I paid $16.31 for a sliver of salmon yesterday. Just a sliver, enough for one, barely two if you piled the plate high with grilled veggies. Rice or couscous wouldn’t be a bad idea, either, since you won’t have the heart to leave any of the sauce behind. My upbringing, influenced by a Dutch heritage and parents of the Depression Era, was brimming with frugality and a hard work ethic. This translates to spending only what you need to, finding good deals and never wasting anything. Paying that much for a sliver of salmon is easily against ‘my better judgment,’ and a good measure of guilt went with its purchase.
Though for good measure, I gasped when a small piece found its way into the grill instead of onto my plate; and I ate every last bite.
To be sure, paying so much for a slice of salmon should be a compliment to my parents. A genuine hats off, suggesting that even a slice of salmon is worth such a price. My father sometimes went fishing for salmon, and took us as small children. We had salmon sprinkled through our lives, making occasional appearances on our table throughout the years. But we hadn’t paid for it, rather we had caught it—which somehow felt more accomplished—and the whole process took effort and patience. We were grateful for this pink colored flesh, this seafood that was served with grandmother’s special sauce, made exclusively by my mother (sorry: you have to wait for THAT recipe).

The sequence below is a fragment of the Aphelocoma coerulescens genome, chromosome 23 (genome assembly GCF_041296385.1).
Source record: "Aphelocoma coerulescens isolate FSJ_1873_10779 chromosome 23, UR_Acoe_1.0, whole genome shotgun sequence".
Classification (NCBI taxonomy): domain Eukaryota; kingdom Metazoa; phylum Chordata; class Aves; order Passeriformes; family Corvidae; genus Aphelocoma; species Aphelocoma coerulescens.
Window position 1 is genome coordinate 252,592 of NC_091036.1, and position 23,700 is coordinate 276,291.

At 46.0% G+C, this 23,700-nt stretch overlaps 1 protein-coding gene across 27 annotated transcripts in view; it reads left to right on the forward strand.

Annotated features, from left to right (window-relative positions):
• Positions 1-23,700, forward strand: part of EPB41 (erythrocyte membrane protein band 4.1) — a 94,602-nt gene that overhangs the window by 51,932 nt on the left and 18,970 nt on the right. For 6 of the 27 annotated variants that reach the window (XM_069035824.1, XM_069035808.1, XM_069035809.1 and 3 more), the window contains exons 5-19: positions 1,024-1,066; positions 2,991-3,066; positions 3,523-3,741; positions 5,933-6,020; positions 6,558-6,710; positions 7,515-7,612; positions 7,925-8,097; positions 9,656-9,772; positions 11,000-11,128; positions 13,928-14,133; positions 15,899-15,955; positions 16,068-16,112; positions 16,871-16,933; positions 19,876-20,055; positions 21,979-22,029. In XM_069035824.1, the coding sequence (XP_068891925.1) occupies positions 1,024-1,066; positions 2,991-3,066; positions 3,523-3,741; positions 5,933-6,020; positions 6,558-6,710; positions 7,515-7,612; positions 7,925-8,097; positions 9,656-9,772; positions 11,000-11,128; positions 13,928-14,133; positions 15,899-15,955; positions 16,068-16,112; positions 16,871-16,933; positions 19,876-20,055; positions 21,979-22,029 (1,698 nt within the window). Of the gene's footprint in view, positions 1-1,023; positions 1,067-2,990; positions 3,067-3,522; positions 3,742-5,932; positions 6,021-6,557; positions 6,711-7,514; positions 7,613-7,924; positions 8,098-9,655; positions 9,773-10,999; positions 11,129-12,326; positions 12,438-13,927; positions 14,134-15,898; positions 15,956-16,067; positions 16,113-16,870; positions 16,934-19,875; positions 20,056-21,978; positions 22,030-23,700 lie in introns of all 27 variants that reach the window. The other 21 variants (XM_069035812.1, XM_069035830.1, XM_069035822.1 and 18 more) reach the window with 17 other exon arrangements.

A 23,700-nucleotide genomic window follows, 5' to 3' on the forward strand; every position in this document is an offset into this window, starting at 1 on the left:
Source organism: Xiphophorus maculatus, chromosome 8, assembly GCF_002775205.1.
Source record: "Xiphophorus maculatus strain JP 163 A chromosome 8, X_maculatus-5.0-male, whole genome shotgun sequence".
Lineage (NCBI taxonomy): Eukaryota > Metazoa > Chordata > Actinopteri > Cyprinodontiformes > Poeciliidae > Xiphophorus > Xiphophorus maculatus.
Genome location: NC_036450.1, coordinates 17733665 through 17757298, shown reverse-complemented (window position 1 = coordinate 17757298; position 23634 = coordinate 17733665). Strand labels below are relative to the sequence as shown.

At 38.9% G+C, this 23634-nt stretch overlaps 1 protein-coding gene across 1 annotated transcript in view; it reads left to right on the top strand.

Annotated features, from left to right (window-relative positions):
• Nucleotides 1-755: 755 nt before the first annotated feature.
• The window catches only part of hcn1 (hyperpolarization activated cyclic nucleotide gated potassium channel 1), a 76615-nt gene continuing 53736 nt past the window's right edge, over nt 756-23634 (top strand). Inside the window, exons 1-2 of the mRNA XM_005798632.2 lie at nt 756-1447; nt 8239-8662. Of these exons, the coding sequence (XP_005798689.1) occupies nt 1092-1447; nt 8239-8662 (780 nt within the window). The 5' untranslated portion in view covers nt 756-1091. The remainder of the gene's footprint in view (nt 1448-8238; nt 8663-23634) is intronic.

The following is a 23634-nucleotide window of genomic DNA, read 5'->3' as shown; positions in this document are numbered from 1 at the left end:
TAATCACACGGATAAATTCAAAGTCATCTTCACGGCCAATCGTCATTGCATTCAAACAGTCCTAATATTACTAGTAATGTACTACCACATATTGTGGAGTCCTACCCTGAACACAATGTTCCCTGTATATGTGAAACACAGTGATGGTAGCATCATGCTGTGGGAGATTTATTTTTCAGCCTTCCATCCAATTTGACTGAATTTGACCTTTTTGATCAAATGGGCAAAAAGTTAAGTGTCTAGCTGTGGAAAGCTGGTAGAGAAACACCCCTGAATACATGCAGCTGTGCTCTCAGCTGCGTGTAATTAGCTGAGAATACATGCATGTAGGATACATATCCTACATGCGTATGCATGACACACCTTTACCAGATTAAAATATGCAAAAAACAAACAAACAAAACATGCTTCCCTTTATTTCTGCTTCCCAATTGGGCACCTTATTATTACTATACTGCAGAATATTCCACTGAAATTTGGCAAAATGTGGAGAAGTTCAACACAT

So while paying too much for a sliver of salmon may go against my grain, it became an overwhelmingly easy decision to purchase and prepare this salmon with deliberate effort and care, a bit of patience and an appreciation for memories it eschewed. It made more sense to savor this soy glazed salmon, to smile and toast this pink-fleshed fish and my hard working parents. And that very much goes with the grain…
…and of course I finished everything on my plate.
Soy Maple Salmon
recipe serves four.
1/4 cup soy sauce
3 T maple syrup
3 T Asian sesame oil
four 8oz salmon steaks, 1 inch thick
2 inch piece of ginger, minced
4-5 cloves garlic, minced
scallions for garnish
Blend soy, syrup and oil and pour into shallow dish. Add the steaks in a single layer, turning to coat. Blend ginger and garlic, and rub into both sides of steaks. Cover and refrigerate for 2 hours, turning occasionally. Place marinade in small saucepan on stover, boil on high until syrupy, around 3 minutes. Light and oil grill; cook steaks 4-6 minutes a side over moderately high heat. Plate fish, pour marinade over and garnish with scallions.
Recipe adapted from Food & Wine, June 2007.